An automated and statistical approach is preferred over manual measurement in order to avoid human error as well as to saving time by not requiring manual evaluation of hundreds of pictures. However, the automated approach showed significant disadvantages, despite being consistent for most of the dataset. Noisy edges due to fibers or additive material residues caused issues in processing, and necessitated manual tuning of hyperparameters. Two pictures had to be neglected because either the algorithm could not derive a horizontal line or fitted the ellipse wrong, which a human interpreter could have measured accurately. Overall, this is an acceptable quota of successful fits for the evaluation. The only exception is the PETG measurement series, due to its high standard deviation. To make the algorithm more stable and improve its overall accuracy, several aspects could be improved with respect to measurement and evaluation. Due to the angle the pictures were taken at, a slight, positive bias is introduced by the fact that the horizontal line is dictated by the bright front face. The edge of this face sits sightly below the actual intersection line at the current viewing angle. Another problem is the low contrast between foreground and background. A matte black background behind the droplet and white surroundings to avoid the droplet refracting dark materials towards the camera could be used as an improved setup. For a repetition of the experiment, a comparison of the automated evaluation process with adapted open source approaches could be evaluated [13]. These issues result in relatively large confidence intervals for the single results, which makes it difficult to determine a significant difference in the measurements with and without fluorescence. Due to the tripod used for the contact angle measurements, the camera was not perfectly aligned for all measurements, which is clearly visible if one compares Figure 3 and Figure 4; in Figure 4, the top side of the sample plate is visible, while in Figure 3 it is not. This difference occured due to manual correction of the height and angle of the camera and subsequent misalignment due to fastening of the tripod head. As the droplets retain their half-ellipsoid shape, it is assumed that the contact angle error stemming from this source is smaller than the distribution of angles due to the surface texture resulting from the FDM manufacturing process. To assess the uncertainty associated with our measurements, Figure 9 shows the distribution of residuals of the least square regression. Displayed are the residuals of all fitted ellipses in pixels. The mean residual is marked in red. It is clearly visible that the fit uncertainty is in the subpixel range, and therefore negligible.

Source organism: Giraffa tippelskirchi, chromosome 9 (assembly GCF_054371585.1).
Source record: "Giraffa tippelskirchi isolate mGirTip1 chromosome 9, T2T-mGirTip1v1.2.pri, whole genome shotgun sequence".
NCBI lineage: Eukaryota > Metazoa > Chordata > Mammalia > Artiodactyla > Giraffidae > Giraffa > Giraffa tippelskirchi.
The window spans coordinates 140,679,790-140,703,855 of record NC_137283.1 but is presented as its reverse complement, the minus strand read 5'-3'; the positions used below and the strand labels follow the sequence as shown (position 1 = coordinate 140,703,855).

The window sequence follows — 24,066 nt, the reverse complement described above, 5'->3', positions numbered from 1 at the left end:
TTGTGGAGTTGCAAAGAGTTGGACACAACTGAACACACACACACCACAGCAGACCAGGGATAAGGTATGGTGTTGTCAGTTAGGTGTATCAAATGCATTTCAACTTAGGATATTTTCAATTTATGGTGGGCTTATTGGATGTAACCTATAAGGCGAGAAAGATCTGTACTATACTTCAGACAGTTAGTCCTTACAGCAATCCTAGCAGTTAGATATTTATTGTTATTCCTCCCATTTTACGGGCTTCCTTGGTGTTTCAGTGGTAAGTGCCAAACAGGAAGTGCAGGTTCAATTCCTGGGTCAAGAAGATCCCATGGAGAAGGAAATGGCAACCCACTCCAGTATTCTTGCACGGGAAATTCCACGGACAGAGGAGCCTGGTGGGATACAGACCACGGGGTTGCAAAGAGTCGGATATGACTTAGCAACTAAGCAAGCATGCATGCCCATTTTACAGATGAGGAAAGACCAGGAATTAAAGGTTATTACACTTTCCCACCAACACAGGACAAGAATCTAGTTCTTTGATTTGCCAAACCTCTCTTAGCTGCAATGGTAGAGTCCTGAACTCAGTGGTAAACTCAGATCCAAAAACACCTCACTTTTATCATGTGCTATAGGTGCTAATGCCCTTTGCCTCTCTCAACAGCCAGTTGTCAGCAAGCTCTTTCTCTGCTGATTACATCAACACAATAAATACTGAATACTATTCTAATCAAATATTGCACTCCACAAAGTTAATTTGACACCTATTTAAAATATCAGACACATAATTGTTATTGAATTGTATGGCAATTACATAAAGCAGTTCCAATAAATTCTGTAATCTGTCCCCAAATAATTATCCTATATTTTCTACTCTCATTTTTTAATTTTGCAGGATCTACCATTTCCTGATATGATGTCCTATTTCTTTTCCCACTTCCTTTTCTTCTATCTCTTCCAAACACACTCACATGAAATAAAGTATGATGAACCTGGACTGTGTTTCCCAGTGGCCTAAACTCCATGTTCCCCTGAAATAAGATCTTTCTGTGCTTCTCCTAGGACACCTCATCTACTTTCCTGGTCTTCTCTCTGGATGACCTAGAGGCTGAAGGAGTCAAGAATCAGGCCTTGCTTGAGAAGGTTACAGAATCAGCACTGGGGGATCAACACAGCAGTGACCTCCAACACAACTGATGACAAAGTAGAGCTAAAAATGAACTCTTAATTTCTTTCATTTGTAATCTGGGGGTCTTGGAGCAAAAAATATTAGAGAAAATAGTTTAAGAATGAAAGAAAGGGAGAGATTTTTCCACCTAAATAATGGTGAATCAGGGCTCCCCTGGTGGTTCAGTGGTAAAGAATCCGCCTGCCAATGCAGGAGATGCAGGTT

Despite these issues, the measurements and their evaluation match comparable results in other research [8] regarding the measurements with aluminium. This leads to the conclusion that the results of the plastic measurements are close to the actual contact angle as well. Assessing the displayed angles manually led to comparably high variances. PETG proved to be relatively inconsistent. PLA had the smallest deviation errors, leading to relatively consistent behaviour and an indication that PLA printed tanks should show consistent behaviour when emptied. PMMA results were almost comparable to PLA results, therefore, other factors have to be taken into account for material selection.

4.2. Optical Measurements

A major factor influencing the quality of measurement is the reflection on the front wall of the tanks. In Figure 8e, it can be seen that the white light is not evenly distributed, affecting the color measurements. In addition, in Figure 8b, when using the white ringlight the level of the tanks is visible to the naked eye, while the capillary effect is not. The other images can be used to qualitatively assess the visibility of tank’s fill level and the capillary effect in the tank’s corners. The results with UV illumination can be seen in Figure 8a,c,d,f. Filling the tanks with fluorescent liquid greatly improves visibility with respect to the fill level, and it is easier to observe the capillary effect in the corners of the tank walls.
Another advantage of UV illumination is that reflections on the front tank wall are reduced compared to illumination by the ringlight, as can be seen in Figure 8a. Nevertheless, unwanted light artifacts remain with frontal illumination. It can be seen that the light is not homogeneously distributed, as it comes from a relatively narrow point source and does not scatter enough to evenly illuminate the whole tank. The color deviation is smallest at the point of the thinnest wall, while subsequent deviation values of thicker wall sections are contradictory. The second thickest area has the largest deviation. This may be due to shading and brightening, which are not distributed evenly on the tank because of the UV light’s point source. Another factor that influences the reflection could be the infill structure of the tank. Despite the listed sources of error, it can be said that the associated uncertainty regarding the location of the fluid within the tank is negligible. The visibility of the fluid in the tank is always available regardless of the illumination ratio and tank thickness. Bias factors that affect the repeatability of the experiment, such as the influence of daylight in a darkened room, have a small magnitude relation to the visibility of the fluid in the tank.